İzmir Film Fest kicks off again after 11- year hiatus

İzmir Film Fest kicks off again after 11- year hiatus

İZMİR - Anatolia News Agency
İzmir Film Fest kicks off again after 11- year hiatus

Turkish actress Çolpan İlhan (Middle) received a ‘Life Time Honor Award’ during the opening of the festival. İlhan posed with Culture Minister, Ertuğrul Günay (L) and director, Nuri Bilge Ceylan (Rigth).

The İzmir Film Festival, which was held annually between 1989 and 2000, opened anew on April 22, with the attendance of Culture and Tourism Minister Ertuğrul Günay and the support of Dokuz Eylül University and the İzmir Municipality.

Speaking during the festival’s opening ceremony at the Ahmed Adnan Saygun Arts and Cultural Center, Günay said he was very pleased İzmir had revived its cinema festival after 11 years. Güney came to the festival fresh from the Turkish-Arab Tourism meeting in Bursa, and asked for support for İzmir’s nomination for the organization’s Expo 2020. Günay said the cinema industry was always developing in Turkey, and cities such as Adana, Antalya and Malatya were developing vital film scenes.

This year’s İzmir Film Festival will include 103 movies. The opening featured a rare classic of the early cinema, Georges Melies silent 1902 film “The Journey to the Moon,” the first time the film had ever been officially screened in Turkey. The festival will continue until April 28. Its short-term goals are to bring cinema to citizens and university students on a common platform, boost the international promotion of Izmir, launch feature-length and short film competitions and highlight new names and perspectives in the field of cinema.

The festival’s longer-term goal is to ensure its own sustainability, transforming into a trademark event associated with the city and the university. The festival’s organizers hope to increase the visibility of Izmir in the local and international press, laying the groundwork for the possible opening of Eurimages theatres in the city and broadening the horizons of film and art enthusiasts in Izmir. After a pause of eleven years, the re-launching of a film festival of international scope is a significant undertaking not only in terms of catering to the necessities of such an event, but also with regard to the continuation of the cultural missions of İzmir, according to the festival organizers.

In the long run, the festival will endeavor to reach out to the surrounding area and to address the Aegean region as a whole. It will contribute to developing its host city as a cultural nexus in the region, and to forging ties of exchange and cooperation, via film activities, workshops and other cultural and artistic collaborations, with neighboring nations, Mediterranean countries, sister cities and sister universities as well as other countries across the globe.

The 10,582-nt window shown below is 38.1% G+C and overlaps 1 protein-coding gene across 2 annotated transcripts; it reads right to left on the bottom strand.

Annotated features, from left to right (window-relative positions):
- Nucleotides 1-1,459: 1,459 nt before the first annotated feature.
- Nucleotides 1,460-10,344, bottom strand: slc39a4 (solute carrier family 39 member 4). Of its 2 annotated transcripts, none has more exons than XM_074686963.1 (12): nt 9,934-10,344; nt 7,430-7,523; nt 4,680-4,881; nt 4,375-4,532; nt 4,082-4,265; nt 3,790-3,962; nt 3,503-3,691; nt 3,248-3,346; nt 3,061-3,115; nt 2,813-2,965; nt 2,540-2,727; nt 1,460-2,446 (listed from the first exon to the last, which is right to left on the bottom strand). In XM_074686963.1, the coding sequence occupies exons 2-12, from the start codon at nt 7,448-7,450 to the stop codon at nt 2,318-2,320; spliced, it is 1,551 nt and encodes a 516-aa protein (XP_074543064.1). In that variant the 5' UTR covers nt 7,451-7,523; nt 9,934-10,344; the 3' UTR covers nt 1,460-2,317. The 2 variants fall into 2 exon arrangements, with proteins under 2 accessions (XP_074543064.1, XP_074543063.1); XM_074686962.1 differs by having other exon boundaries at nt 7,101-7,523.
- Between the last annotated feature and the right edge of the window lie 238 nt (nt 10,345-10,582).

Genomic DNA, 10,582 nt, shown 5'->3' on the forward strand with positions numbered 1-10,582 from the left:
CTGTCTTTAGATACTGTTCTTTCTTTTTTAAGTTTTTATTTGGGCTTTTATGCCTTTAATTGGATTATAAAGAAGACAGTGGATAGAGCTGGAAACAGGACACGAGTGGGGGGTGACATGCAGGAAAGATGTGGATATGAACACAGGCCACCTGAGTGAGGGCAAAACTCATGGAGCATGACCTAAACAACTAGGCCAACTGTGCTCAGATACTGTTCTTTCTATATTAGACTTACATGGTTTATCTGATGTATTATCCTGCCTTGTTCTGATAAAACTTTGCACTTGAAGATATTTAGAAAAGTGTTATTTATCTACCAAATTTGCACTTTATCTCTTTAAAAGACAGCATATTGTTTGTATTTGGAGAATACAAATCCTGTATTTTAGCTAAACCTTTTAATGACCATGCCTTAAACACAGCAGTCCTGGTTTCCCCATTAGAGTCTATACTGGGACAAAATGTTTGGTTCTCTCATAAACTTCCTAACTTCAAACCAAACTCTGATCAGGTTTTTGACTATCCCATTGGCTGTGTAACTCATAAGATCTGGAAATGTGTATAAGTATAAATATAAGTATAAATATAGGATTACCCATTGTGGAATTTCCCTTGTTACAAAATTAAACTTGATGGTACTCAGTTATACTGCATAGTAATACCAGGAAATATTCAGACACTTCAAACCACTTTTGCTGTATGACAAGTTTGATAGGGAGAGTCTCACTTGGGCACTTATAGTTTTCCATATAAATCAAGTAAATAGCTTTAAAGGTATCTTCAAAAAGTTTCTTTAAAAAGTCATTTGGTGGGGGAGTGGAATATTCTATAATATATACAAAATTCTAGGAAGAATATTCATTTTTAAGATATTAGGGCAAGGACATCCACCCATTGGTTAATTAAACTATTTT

Ten Turkish movies from the past year will be shown at the festival, including “Aşk ile Devrim” (Love and Revolution), “Bu Son Olsun” (This Will be the Last), “Eylül” (September), “Geriye Kalan” (The Rest), “İz” (Trace), “Labirent” (Labyrinth), “Nar” (Pomegranate) and “Oğul” (Son). The films will compete for the festival’s Golden Simurg award.

Seeing that the festival’s opening was very crowded, Günay said: “I can see many people tonight at the festival, although many people from the private sector are missing. However, even though there many people missing, this scene tells me that we can do a great deal together in İzmir.”

Günay said that in 2002 only three or four movies were made by the Turkish cinema industry, and today this figure has increased to 50 movies per year, with 20 million viewers. Günay also praised director Nuri Bilge Ceylan, who was present at the opening, and mentioned his success in the international arena.

Honor Awards go to İlhan and Ferris
Nuri Bilge Ceylan presented the festival’s Honor Award, to Turkish actress Çolpan İlhan. After receiving her award, İlhan said a national cinema industry becomes an international industry via international film festivals. “I feel more excited as I get older,” she said. Another Honor Award went to Greek director Costas Ferris. Ferris accepted his award from İzmir mayor Cahit Kıraç. Ferris said Turkey was a very special country that has hosted many different civilizations: “The most important thing is human beings. The most valuable thing should be people and spirit, and this will lead to peace and love.” The Academy Honor Award went to Professor Oktay Kutluğ.

The festival will also host Ceylan’s photography competition “Cinemascope Turkey.” Ceylan, who achieved international success with his latest film “Once Upon A Time in Anatolia,” will screen three movies at the festival. He will also attend workshops on April 23 organized by the French Cultural Center. Speaking to journalists, Ceylan said festivals were very important for cities and their development. Film festivals especially play an important role for young people, helping them to decide their path sooner, he said. “We hope this festival will continue for many years without stopping.”

Meanwhile, the debate over regulations for Istanbul’s City Theaters continues, and Günay commented on the issue at the festival. “Artists will manage the theaters, like we see in every area of art. This issue has been debated since the Tanzimat period.